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  • Tutorials :: Duotones in Paint Shop Pro

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    Duotones in Paint Shop Pro
    by gloda


    Adobe Photoshop offers its users a convenient way to create duo/tri/quadtoned images. If you use Photoshop, read Moodville's duotone tutorial for Photoshop.

    This tutorial is written for Paint Shop Pro users, but most of the steps will be similar for other graphics software as well.

    Notice: While Photoshop users can use Moodville's tutorial for Basic Editing challenges, the post-processing in this tutorial is not legal under the basic editing rules, but is currently legal under advanced editing.

    This tutorial has been written using PSPX. Users of PSP5 may run into problems once we deal with blend ranges. Also, PSP versions before 8 do not support layer groups.

    For the purpose of this tutorial, we'll work with a simple sunburst gradient from pure black to pure white.

    This is a simple greyscale image without any colours.

    Now, go to Layers -> New Adjustment Layer -> Hue/Saturation/Lightness...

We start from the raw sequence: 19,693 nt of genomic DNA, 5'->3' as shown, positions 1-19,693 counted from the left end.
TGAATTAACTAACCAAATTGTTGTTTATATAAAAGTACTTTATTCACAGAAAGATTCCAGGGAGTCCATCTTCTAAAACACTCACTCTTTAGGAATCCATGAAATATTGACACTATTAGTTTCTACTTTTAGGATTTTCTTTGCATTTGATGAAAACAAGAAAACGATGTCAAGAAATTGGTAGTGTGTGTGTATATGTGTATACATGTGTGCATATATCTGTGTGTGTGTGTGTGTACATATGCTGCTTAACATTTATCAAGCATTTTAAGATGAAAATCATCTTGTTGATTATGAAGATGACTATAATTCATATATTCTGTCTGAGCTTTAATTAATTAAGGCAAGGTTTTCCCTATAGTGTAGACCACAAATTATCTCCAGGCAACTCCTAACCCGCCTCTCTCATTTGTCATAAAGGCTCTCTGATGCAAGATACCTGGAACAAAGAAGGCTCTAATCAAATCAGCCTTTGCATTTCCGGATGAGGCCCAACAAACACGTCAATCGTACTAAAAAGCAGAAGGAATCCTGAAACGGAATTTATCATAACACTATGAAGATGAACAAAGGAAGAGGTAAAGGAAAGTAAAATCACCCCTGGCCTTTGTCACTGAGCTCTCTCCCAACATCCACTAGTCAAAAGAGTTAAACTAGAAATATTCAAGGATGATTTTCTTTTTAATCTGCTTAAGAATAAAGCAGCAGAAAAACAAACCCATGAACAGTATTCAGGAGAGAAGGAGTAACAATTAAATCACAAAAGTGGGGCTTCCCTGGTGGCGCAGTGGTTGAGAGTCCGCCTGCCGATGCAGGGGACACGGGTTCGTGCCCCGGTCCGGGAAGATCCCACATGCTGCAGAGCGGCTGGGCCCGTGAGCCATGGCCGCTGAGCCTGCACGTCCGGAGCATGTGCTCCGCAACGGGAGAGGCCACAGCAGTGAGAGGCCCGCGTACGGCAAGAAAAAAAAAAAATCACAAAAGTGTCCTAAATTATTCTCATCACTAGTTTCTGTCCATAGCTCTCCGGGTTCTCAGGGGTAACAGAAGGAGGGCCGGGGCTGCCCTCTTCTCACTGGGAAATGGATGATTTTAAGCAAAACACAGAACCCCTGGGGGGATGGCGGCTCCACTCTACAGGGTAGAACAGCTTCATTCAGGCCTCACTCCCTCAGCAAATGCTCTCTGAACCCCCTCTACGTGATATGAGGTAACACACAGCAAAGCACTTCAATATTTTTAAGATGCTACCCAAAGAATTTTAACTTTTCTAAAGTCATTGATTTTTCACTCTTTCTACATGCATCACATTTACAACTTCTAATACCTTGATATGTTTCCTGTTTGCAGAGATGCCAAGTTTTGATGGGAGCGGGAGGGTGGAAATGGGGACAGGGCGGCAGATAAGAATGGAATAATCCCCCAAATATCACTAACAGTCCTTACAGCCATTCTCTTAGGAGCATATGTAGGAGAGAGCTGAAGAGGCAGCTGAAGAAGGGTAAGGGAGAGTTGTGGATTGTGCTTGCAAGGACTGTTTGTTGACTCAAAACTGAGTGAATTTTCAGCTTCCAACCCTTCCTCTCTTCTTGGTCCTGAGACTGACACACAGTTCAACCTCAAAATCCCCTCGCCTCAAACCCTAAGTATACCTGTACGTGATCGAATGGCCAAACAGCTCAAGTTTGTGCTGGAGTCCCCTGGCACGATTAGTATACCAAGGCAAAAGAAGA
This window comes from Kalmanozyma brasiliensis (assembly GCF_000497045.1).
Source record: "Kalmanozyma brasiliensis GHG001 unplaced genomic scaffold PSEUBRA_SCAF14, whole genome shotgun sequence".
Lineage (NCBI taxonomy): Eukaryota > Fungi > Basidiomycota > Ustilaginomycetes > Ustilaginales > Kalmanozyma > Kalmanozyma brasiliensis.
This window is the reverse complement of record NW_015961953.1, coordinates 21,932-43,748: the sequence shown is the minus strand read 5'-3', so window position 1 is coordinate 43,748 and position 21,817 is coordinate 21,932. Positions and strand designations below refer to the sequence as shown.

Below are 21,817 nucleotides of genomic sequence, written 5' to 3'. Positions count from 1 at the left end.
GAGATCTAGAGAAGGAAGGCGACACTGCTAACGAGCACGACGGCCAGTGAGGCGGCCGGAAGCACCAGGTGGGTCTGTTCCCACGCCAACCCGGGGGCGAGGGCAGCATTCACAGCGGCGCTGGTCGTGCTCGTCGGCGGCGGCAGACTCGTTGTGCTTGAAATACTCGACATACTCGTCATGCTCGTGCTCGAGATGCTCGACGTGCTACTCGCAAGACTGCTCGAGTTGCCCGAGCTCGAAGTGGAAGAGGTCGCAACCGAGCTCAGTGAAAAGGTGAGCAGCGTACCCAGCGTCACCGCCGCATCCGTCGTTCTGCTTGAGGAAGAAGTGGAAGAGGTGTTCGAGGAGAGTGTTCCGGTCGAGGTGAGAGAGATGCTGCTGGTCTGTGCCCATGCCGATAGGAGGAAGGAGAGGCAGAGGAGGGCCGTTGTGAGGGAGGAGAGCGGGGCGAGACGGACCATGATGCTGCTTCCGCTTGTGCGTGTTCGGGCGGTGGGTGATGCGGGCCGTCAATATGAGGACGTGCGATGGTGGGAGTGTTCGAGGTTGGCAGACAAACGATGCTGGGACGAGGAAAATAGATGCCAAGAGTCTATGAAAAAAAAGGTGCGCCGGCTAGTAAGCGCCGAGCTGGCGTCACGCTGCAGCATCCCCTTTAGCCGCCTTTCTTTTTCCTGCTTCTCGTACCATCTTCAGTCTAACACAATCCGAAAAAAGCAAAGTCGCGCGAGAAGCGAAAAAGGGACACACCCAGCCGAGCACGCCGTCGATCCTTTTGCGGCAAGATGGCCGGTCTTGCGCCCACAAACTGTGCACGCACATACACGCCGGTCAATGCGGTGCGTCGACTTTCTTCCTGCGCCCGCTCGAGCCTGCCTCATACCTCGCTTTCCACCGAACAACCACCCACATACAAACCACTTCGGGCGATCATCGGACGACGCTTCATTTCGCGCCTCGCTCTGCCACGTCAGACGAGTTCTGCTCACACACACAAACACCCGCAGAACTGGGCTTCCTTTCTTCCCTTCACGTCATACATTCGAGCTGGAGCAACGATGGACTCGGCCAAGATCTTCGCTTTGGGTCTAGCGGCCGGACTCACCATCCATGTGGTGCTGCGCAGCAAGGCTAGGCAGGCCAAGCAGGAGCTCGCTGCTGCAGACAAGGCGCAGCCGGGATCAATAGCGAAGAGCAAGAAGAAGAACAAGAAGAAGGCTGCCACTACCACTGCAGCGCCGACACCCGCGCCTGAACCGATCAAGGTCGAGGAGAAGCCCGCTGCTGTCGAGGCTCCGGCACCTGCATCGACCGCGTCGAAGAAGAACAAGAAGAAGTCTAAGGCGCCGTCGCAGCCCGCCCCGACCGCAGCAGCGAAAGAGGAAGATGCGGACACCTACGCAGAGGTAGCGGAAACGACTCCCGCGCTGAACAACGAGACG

(Users of PSP versions which do not support Layer Groups [=PSP<8] will have to apply this effect directly to the layer: Go to Adjust -> Hue and Saturation -> Hue/Saturation/Lightness.)

    Let's add some colour to our grey image! Check the Colorize box, set the Hue to 40 (orange) and the Saturation to 100. Leave the Lightness at 0. Click OK.

    You should have something like this now:

    (Users of PSP versions which do not support Layer Groups will have to apply this effect directly to the layer: Go to Adjust -> Hue and Saturation -> Hue/Saturation/Lightness.)

    What we have had so far have been monochromes, they used one colour and varied it in all its lightness values. Sometimes the second (orange) image is also referred to as duotone, since you could say that it uses black and orange. With this same procedure you can also create sepias. Just reduce the Saturation to a more moderate value.

    In the layers palette, click on the raster layer. It's most probably called 'Background' or 'Raster1'. (If your layer palette is not open, go to View -> Palettes -> Layers or hit F8.) Now go to Layers -> New Layer Group... Call it 'Orange'. In the layer palette, drag and drop the HSL adjustment layer into the layer group. In PSPX, it looks like this:

    Duplicate the layer group by right-clicking on it and choosing Duplicate. (Users of PSP<8 simply duplicate the single raster layer.) We will now turn this group into the colour blue. Double click on the HSL adjustment layer in this new group and set the Hue to 220 (blue). (Users of PSP<8 repeat the former step with the new Hue, 220.)

    You will notice that the blue layer group does not show anything of the underlying orange layer.

    We are about to change that. What we want is the blue colour to affect only the bright part of the image (the centre, in this case) while the orange only affects the dark areas. Double click on the blue layer group (or blue layer, for PSP<8 users). Click on Blend Ranges. You should have something like this: